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Hearing on Annapolis City Dock proposal draws critics, supporters

Josh Cohen

Hundreds of people packed Annapolis City Hall on Thursday night to either praise or criticize plans for the future of downtown's City Dock.

Depending on who was speaking, a new master plan for the dock could either spur downtown revitalization and please pedestrians or lead to parking headaches and tall buildings out of character with historic Annapolis.

The public hearing before the city council drew so many people that the fire marshal asked some to listen to the meeting in the lobby, where testimony could be heard on speakers. More than 70 people signed up to comment, and testimony stretched well into the night.

Supporters of the plan praise its goals of adding trees, widening sidewalks and extending a waterfront promenade around the dock.

But others, including a coalition of business owners and residents called Save Annapolis, have said problems in the City Dock plan include a lack of parking and unanswered questions about a sea wall to protect the dock from flooding. Many also object to a proposal to change a key roundabout into a T-intersection and the provision to allow taller buildings.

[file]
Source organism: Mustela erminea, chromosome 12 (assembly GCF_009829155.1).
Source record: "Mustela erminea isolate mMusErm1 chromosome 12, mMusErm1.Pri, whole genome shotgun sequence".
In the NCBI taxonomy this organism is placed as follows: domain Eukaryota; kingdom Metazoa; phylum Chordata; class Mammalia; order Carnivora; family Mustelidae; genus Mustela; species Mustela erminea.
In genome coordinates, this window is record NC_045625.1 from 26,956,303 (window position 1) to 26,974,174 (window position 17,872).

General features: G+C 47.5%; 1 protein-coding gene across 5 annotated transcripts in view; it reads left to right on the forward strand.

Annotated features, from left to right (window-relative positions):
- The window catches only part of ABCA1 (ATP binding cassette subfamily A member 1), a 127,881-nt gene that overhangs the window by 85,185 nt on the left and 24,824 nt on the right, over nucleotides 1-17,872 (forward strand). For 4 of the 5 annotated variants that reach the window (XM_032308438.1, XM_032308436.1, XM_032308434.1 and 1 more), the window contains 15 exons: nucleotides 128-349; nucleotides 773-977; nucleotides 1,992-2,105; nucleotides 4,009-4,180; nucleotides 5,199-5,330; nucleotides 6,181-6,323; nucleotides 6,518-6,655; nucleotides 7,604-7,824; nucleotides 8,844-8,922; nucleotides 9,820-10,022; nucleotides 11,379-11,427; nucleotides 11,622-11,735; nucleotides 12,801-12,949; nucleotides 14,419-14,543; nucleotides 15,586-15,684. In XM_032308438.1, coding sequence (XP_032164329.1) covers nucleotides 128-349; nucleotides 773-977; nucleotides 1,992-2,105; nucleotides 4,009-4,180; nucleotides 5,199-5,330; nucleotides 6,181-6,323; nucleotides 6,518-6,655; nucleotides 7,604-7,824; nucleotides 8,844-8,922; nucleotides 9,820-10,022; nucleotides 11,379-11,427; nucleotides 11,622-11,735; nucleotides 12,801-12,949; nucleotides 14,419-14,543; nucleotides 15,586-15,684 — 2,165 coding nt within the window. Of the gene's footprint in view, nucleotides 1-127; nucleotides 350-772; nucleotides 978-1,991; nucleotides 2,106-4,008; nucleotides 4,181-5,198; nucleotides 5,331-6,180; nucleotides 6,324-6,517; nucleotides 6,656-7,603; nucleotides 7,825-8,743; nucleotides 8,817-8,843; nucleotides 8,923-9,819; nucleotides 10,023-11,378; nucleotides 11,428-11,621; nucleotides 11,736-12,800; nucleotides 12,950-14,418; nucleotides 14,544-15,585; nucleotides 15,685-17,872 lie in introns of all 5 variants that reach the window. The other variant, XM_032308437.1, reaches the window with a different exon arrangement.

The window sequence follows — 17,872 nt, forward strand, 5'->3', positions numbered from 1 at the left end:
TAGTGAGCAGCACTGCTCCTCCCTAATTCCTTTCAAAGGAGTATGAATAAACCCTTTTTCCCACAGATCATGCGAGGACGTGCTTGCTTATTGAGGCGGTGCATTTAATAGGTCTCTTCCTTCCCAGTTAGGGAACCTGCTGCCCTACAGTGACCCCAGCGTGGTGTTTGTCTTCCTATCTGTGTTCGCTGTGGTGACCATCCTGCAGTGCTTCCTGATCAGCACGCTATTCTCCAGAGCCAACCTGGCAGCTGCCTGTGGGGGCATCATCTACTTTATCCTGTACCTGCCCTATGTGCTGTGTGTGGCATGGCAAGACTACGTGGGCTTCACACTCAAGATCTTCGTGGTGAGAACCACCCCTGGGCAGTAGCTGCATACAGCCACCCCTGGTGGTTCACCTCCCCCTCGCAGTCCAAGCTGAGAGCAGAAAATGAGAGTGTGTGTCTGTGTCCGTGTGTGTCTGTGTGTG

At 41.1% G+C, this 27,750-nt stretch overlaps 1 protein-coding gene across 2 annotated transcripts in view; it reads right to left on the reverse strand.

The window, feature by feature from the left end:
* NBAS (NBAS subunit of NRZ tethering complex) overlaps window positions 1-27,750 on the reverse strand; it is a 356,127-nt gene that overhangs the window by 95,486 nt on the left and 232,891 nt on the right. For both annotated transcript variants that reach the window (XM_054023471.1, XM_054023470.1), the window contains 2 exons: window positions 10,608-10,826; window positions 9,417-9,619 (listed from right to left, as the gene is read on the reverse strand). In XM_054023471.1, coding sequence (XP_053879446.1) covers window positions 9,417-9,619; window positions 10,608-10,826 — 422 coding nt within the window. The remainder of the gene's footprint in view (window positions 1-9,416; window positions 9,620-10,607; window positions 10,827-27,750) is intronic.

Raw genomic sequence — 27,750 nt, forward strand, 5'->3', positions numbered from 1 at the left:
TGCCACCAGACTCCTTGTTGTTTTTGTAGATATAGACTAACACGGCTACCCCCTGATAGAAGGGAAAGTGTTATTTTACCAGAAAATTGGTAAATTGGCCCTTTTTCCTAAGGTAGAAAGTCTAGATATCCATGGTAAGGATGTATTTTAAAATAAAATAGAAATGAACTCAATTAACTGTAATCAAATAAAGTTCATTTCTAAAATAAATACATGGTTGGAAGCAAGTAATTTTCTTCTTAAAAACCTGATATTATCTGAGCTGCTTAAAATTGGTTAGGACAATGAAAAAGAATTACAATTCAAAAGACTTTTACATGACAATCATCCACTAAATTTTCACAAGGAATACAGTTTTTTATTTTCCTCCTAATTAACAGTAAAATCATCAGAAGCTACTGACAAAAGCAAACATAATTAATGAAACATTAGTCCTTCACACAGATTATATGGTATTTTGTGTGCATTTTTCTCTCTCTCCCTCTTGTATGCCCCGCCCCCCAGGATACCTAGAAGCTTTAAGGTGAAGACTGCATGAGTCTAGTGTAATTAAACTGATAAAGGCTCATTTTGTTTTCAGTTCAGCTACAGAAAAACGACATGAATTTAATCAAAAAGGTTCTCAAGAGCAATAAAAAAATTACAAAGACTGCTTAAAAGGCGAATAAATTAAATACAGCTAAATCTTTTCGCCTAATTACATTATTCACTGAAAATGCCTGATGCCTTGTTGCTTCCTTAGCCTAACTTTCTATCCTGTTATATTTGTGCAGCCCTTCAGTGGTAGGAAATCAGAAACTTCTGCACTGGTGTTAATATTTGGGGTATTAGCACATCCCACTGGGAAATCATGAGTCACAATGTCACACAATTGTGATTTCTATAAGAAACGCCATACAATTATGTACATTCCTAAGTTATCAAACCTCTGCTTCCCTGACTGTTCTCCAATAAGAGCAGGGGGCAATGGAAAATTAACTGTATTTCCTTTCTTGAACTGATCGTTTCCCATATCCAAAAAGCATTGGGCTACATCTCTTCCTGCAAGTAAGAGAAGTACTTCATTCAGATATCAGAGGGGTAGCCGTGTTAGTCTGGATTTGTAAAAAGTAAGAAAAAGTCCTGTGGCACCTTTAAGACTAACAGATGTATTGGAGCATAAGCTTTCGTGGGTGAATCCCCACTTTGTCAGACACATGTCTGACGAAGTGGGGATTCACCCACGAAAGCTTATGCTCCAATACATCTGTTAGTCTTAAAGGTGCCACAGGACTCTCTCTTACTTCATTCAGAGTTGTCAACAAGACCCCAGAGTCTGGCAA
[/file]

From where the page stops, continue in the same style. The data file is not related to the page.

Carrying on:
Daniel Ward, an attorney representing Save Annapolis, said the City Dock proposal being considered isn't comprehensive enough. To make his point, he took a thick copy of a master plan for the town of Hampton Beach, N.H., and dropped it on a table with a thud. "This is what a master plan is supposed to look like," he said.

Also being debated is a proposal to remove maritime zoning on one side of City Dock. The proposal was made by Annapolis Mayor Josh Cohen to spur the redevelopment of a building that once housed a boat supplies shop, but has been vacant for three years.

The prospective buyer of the building has dropped his plans, however, citing the intense opposition to his project.

Downtown resident Chuck Walsh decried a culture of "no" that he said permeates debates over City Dock and results in nothing changing.

"Inaction is action," he said. "It is action — in my humble opinion — of the worst kind."

Members of the city council aren't expected to take action on either the City Dock plan or the rezoning until the fall. The council takes a recess in August.

pwood@baltsun.com

Copyright © 2014, The Baltimore Sun
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